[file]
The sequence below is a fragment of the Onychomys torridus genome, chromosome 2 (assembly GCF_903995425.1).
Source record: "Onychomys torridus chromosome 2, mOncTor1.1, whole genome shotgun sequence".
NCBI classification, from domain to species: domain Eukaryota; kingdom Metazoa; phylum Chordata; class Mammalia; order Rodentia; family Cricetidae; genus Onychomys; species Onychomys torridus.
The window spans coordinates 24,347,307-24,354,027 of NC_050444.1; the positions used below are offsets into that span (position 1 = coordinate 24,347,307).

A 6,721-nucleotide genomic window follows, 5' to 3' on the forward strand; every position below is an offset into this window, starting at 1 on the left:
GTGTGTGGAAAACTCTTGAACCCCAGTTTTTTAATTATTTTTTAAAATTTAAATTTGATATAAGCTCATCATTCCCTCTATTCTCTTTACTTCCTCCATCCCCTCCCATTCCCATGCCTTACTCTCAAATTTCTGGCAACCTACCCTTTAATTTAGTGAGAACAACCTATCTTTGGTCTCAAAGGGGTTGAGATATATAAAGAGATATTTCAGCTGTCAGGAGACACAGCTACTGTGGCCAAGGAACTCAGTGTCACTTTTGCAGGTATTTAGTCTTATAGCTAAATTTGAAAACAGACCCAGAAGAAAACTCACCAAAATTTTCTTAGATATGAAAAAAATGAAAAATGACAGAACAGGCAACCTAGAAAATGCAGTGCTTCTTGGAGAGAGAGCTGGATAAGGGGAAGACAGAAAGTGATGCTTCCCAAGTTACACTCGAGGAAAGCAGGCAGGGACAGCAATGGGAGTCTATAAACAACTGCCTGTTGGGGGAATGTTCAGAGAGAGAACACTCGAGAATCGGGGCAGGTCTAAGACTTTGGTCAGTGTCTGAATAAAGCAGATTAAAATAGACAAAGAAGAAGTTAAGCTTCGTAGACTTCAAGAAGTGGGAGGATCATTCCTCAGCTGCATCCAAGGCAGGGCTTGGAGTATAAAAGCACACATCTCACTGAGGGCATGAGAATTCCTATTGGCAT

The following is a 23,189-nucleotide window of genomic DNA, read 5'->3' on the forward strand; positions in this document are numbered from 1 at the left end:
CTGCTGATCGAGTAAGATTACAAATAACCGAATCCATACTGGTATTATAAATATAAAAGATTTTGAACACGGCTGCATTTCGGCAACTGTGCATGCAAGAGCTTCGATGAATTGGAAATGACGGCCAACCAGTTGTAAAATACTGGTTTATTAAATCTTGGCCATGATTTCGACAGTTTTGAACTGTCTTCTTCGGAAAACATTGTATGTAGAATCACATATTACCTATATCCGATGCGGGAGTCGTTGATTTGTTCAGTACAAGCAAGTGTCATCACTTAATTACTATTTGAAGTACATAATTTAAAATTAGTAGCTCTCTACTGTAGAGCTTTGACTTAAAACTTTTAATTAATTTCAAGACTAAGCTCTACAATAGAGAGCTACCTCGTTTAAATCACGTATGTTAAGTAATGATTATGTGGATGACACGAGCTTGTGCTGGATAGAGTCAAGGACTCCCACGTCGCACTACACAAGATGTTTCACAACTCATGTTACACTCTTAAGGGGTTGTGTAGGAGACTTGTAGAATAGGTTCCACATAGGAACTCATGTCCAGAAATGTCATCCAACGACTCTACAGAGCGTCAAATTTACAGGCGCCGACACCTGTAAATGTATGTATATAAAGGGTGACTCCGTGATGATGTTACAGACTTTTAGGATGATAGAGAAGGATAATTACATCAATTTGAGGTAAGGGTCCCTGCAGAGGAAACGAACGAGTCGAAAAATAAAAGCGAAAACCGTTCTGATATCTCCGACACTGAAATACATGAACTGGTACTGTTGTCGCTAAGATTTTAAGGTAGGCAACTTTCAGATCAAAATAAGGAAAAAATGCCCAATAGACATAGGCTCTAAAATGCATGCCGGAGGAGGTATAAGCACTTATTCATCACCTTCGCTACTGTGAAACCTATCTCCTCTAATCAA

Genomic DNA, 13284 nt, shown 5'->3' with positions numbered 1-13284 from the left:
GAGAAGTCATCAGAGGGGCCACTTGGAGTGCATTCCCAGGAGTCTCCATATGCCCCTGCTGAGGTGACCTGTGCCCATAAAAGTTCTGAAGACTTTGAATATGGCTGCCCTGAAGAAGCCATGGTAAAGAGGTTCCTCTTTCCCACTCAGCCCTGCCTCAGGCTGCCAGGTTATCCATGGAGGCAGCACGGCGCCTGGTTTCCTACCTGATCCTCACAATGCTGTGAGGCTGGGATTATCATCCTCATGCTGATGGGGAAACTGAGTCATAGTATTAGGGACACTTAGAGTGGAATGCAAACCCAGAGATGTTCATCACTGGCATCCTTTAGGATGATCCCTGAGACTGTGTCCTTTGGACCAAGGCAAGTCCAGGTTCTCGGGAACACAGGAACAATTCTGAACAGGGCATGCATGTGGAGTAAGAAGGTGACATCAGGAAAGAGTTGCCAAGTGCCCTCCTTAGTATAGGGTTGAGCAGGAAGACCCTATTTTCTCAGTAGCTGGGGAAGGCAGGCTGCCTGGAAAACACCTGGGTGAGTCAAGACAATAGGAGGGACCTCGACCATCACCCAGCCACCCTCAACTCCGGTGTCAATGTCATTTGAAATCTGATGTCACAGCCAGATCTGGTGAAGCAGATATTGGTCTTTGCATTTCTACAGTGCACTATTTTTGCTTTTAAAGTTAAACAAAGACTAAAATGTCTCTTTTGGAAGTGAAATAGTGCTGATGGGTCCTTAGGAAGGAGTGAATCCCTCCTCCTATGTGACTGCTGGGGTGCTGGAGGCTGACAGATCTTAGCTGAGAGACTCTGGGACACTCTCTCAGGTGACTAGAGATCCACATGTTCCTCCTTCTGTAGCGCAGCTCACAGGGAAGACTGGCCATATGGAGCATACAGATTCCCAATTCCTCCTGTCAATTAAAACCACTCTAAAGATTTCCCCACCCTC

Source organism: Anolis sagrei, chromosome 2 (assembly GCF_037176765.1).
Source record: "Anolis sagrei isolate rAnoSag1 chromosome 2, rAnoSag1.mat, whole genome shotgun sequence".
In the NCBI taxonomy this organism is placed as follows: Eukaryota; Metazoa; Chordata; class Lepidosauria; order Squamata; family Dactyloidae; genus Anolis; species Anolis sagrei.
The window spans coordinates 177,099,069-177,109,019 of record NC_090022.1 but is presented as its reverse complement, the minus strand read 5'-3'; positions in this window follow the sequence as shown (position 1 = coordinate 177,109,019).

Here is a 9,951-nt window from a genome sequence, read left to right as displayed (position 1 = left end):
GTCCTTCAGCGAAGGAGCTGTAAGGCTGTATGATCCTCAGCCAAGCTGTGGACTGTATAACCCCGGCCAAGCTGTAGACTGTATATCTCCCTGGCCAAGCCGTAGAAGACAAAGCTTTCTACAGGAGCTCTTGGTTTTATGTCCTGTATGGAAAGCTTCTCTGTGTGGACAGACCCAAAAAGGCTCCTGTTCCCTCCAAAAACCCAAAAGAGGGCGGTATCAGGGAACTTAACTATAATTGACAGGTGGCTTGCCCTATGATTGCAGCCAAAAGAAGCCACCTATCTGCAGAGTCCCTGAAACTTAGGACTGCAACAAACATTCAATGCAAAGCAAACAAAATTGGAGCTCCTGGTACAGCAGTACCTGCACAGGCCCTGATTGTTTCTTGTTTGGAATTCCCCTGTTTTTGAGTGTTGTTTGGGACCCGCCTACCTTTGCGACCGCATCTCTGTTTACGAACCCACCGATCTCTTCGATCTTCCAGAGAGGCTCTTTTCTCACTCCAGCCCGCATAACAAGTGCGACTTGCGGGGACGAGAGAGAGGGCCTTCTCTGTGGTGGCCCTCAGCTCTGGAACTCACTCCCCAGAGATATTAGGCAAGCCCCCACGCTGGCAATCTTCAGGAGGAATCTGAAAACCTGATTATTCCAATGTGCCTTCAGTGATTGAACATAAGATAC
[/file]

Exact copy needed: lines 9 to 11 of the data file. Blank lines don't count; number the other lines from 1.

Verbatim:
Genomic DNA, 13284 nt, shown 5'->3' with positions numbered 1-13284 from the left:
GAGAAGTCATCAGAGGGGCCACTTGGAGTGCATTCCCAGGAGTCTCCATATGCCCCTGCTGAGGTGACCTGTGCCCATAAAAGTTCTGAAGACTTTGAATATGGCTGCCCTGAAGAAGCCATGGTAAAGAGGTTCCTCTTTCCCACTCAGCCCTGCCTCAGGCTGCCAGGTTATCCATGGAGGCAGCACGGCGCCTGGTTTCCTACCTGATCCTCACAATGCTGTGAGGCTGGGATTATCATCCTCATGCTGATGGGGAAACTGAGTCATAGTATTAGGGACACTTAGAGTGGAATGCAAACCCAGAGATGTTCATCACTGGCATCCTTTAGGATGATCCCTGAGACTGTGTCCTTTGGACCAAGGCAAGTCCAGGTTCTCGGGAACACAGGAACAATTCTGAACAGGGCATGCATGTGGAGTAAGAAGGTGACATCAGGAAAGAGTTGCCAAGTGCCCTCCTTAGTATAGGGTTGAGCAGGAAGACCCTATTTTCTCAGTAGCTGGGGAAGGCAGGCTGCCTGGAAAACACCTGGGTGAGTCAAGACAATAGGAGGGACCTCGACCATCACCCAGCCACCCTCAACTCCGGTGTCAATGTCATTTGAAATCTGATGTCACAGCCAGATCTGGTGAAGCAGATATTGGTCTTTGCATTTCTACAGTGCACTATTTTTGCTTTTAAAGTTAAACAAAGACTAAAATGTCTCTTTTGGAAGTGAAATAGTGCTGATGGGTCCTTAGGAAGGAGTGAATCCCTCCTCCTATGTGACTGCTGGGGTGCTGGAGGCTGACAGATCTTAGCTGAGAGACTCTGGGACACTCTCTCAGGTGACTAGAGATCCACATGTTCCTCCTTCTGTAGCGCAGCTCACAGGGAAGACTGGCCATATGGAGCATACAGATTCCCAATTCCTCCTGTCAATTAAAACCACTCTAAAGATTTCCCCACCCTC

Source organism: Anolis sagrei, chromosome 2 (assembly GCF_037176765.1).